This Mazda Billboard Scans the Crowd to Keep a Tally of How Often the Car Literally Turns Heads

Uses both crowd detection and facial recognition software

Is this Mazda billboard turning heads? You can count on it.

Installed on Monday in the retail concourse of Toronto’s Royal Bank Plaza, the digital sign, timed to the Canadian International Auto Show, plays a 15-second video that shows the sleek new MX-5 RF from various angles.

Custom software allows the ad to detect each time a passerby turns to gawk at the car, and the screen displays a running tally. In just two days, the “head count” approached 15,000.

“The billboard uses a combination of crowd detection and facial recognition technology,” explains Ari Elkouby, creative director at J. Walter Thompson Canada, which developed the campaign with Excelerator Media, Pattison Onestop and Pattison’s interactive arm, Fourth Wall.

The software “identifies when someone is in the vicinity of the board and then verifies through a number of separate algorithms that a person has turned their head to towards our hidden camera,” Elkouby says. “To bring this idea to life, the video wall required a custom, industrial-grade computer upgrade that could process high-frame-rate video while rendering dynamic data in real-time.”

Part of a citywide out-of-home campaign, the sign will remain in place for a month. If the current pace holds, it could ultimately turn more than 150,000 heads.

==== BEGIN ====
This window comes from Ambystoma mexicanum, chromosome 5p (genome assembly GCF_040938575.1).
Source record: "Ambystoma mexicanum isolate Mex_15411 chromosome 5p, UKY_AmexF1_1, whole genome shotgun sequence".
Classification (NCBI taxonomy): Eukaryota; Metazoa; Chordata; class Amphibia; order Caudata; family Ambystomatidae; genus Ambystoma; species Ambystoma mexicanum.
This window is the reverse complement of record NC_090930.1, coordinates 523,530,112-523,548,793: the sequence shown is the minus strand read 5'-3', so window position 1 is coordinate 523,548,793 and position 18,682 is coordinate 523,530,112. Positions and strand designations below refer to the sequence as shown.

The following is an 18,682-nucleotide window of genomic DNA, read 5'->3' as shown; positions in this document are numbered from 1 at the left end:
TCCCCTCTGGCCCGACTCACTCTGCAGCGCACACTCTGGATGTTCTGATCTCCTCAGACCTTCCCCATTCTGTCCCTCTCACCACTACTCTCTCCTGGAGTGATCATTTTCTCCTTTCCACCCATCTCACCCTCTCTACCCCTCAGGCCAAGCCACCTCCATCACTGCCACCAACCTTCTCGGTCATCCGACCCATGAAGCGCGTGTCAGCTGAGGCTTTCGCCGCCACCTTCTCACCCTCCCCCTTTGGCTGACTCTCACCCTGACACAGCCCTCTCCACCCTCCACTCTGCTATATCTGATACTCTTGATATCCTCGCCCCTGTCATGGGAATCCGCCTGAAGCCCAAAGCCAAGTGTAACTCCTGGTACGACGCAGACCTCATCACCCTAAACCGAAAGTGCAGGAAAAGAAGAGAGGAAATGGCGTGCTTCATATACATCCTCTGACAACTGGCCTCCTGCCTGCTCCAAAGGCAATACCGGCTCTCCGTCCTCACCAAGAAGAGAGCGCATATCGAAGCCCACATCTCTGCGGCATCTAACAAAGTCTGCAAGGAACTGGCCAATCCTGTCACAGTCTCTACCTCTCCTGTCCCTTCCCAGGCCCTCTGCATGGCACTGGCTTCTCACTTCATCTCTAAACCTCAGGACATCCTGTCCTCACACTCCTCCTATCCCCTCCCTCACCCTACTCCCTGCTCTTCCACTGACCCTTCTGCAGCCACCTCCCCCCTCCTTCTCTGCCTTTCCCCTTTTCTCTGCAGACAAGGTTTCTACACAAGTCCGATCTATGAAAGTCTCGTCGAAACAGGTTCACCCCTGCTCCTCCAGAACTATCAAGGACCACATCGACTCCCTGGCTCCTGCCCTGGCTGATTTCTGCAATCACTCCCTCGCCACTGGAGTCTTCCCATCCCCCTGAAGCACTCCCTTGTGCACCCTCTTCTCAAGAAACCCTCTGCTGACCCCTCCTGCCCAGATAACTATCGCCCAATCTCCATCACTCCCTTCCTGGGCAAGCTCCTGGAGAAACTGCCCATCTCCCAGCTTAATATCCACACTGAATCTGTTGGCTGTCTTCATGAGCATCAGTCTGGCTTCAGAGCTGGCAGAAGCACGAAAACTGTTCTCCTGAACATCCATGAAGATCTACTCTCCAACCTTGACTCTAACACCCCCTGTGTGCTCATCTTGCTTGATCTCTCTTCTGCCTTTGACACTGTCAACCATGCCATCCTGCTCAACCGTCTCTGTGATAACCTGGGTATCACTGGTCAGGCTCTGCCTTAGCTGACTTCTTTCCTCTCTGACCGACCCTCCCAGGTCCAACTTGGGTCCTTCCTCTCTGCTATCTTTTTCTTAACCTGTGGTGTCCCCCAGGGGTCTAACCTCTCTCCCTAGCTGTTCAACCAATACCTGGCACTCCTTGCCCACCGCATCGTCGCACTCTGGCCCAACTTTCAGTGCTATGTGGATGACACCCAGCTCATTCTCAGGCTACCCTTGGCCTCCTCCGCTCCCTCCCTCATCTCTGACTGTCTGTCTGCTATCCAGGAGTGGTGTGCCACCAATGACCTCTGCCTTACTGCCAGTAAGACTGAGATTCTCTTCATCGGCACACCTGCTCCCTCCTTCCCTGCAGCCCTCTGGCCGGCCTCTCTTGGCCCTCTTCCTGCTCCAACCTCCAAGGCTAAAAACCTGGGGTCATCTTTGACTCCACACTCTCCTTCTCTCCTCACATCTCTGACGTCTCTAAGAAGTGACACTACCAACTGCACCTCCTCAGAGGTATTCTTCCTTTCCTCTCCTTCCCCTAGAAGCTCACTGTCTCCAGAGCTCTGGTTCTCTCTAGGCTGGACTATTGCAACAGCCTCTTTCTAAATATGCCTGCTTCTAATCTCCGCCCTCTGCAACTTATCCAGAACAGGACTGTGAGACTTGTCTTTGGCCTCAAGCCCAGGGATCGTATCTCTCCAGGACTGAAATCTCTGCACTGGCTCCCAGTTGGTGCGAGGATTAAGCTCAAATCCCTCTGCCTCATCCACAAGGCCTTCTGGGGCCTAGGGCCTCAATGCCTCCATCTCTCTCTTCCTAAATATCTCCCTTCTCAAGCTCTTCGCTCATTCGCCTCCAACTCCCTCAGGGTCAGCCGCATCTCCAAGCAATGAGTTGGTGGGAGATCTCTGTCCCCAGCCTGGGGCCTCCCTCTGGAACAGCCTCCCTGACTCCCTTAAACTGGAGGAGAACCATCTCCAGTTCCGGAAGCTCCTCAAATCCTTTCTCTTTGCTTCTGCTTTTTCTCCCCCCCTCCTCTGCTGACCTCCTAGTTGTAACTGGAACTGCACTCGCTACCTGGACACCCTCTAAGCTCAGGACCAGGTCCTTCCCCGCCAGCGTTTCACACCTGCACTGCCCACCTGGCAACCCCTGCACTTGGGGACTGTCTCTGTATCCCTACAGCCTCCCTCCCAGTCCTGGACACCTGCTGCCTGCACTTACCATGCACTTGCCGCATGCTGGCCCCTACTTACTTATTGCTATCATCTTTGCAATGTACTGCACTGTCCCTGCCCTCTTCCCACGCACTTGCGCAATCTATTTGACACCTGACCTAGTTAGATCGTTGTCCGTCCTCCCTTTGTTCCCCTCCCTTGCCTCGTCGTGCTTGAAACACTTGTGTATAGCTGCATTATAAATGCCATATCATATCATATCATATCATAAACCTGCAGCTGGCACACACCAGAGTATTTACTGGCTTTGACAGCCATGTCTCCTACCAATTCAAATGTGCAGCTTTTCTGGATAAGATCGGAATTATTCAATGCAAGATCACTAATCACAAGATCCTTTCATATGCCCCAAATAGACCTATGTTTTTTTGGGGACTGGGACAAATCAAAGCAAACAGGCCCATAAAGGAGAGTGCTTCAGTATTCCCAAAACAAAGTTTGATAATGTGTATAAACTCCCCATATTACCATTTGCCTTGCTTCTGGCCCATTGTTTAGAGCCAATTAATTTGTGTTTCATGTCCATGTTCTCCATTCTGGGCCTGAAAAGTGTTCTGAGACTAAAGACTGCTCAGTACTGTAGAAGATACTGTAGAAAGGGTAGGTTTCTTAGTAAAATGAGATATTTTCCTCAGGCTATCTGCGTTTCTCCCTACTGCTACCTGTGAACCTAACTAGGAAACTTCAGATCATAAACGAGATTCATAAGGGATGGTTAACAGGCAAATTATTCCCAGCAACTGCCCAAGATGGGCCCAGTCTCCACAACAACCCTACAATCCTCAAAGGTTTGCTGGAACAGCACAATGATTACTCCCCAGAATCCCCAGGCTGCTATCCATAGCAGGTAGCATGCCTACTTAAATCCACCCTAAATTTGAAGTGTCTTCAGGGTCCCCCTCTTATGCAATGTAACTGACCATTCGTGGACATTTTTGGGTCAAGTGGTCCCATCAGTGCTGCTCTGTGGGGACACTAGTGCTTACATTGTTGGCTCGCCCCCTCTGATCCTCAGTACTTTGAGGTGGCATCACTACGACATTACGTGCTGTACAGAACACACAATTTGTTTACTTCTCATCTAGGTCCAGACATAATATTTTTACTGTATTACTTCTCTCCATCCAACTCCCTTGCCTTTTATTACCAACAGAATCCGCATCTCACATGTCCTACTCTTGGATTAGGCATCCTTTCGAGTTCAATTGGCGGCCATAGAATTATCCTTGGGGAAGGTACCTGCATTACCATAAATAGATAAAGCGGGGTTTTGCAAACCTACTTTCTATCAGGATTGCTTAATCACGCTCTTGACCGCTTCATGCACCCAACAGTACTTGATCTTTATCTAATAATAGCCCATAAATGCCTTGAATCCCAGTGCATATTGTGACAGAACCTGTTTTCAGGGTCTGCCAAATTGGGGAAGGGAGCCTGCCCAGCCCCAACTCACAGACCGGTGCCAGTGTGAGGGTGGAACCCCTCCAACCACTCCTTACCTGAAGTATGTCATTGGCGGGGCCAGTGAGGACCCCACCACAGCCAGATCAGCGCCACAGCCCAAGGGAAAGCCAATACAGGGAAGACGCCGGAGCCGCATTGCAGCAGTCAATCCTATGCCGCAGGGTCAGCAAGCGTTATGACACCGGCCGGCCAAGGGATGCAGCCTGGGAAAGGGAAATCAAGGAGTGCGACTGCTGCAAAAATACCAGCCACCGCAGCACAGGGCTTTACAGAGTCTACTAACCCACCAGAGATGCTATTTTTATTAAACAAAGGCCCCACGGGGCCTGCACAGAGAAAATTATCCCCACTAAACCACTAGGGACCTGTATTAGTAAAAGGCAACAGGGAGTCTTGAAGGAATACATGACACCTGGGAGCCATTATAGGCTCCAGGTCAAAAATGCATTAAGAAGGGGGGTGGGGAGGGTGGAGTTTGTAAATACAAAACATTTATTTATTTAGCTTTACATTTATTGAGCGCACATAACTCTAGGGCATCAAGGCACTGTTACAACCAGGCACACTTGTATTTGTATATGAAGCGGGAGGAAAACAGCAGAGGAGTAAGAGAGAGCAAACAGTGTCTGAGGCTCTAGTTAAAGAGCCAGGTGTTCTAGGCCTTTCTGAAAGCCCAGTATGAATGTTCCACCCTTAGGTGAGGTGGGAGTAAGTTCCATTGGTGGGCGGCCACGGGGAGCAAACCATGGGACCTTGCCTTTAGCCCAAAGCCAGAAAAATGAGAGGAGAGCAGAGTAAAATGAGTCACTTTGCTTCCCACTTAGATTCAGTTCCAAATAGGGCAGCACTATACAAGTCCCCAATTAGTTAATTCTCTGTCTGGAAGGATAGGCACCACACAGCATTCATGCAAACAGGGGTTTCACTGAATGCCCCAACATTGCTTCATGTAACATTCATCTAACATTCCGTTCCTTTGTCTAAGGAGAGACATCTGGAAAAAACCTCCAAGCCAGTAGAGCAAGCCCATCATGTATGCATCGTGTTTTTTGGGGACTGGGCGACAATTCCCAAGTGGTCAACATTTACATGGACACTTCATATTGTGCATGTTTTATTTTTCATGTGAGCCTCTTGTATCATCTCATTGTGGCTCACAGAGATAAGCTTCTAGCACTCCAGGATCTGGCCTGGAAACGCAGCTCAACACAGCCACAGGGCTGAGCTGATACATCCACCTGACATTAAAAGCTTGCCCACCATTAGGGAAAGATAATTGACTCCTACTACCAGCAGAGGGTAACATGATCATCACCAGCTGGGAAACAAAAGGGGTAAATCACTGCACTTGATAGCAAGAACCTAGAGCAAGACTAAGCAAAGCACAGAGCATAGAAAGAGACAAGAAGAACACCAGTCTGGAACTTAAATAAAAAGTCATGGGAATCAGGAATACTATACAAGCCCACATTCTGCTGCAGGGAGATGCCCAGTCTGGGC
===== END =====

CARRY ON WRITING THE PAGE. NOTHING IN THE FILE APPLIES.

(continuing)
“There was quite a bit of behind-the-scenes testing and late nights of complex coding in order to make this work,” Elkouby says.

Despite the use of innovative tech, however, his team opted to keep things relatively simple. The billboard’s interactivity is fun but not overly distracting, which adds to its charm.

Now, unlike Apotek’s hair-raising Swedish subway sign, Mazda’s execution won’t blow anyone away. On the other hand, it steers clear of questionable elements, such as a certain pharmacy ad’s passive-aggressive tendencies (cough-cough).

“This channel requires a lot of restraint and respect for the audience,” Elkouby says. Plus, “a complicated message wouldn’t cut it in a busy underground concourse with lots of traffic, so we kept fine-tuning the headline and the idea until it was as short as possible while still delivering the intended message.”

Client: Mazda
Agency: J. Walter Thompson Toronto
Chief Creative Officer New York & Canada: Brent Choi
Chief Creative Officer Toronto: Ryan Spelliscy
VP, Creative Director: Ari Elkouby
VP, Creative Director: Matt Syber-Olsen
Copywriter: Darya Klymenko, Nick Asik
Art Director: Fiorella Martinez, Raul Garcia
Strategic Planning Director: Matt Ball
Account Director: Jeff Thomas
Senior Account Executive: Brittini Pacey
Media: Pattison Outdoor Advertising
VP Pattison Onestop: Cam Milne (Pattison)
VP of Production: Dmitri Melamed (Fourth Wall)
National Account Executive: Amanda Headon (Pattison)
Editor: Sauce (JWT)

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@DaveGian David Gianatasio is a longtime contributor to Adweek, where he has been a writer and editor for two decades. Previously serving as Adweek's New England bureau chief and web editor, he remains based in Boston.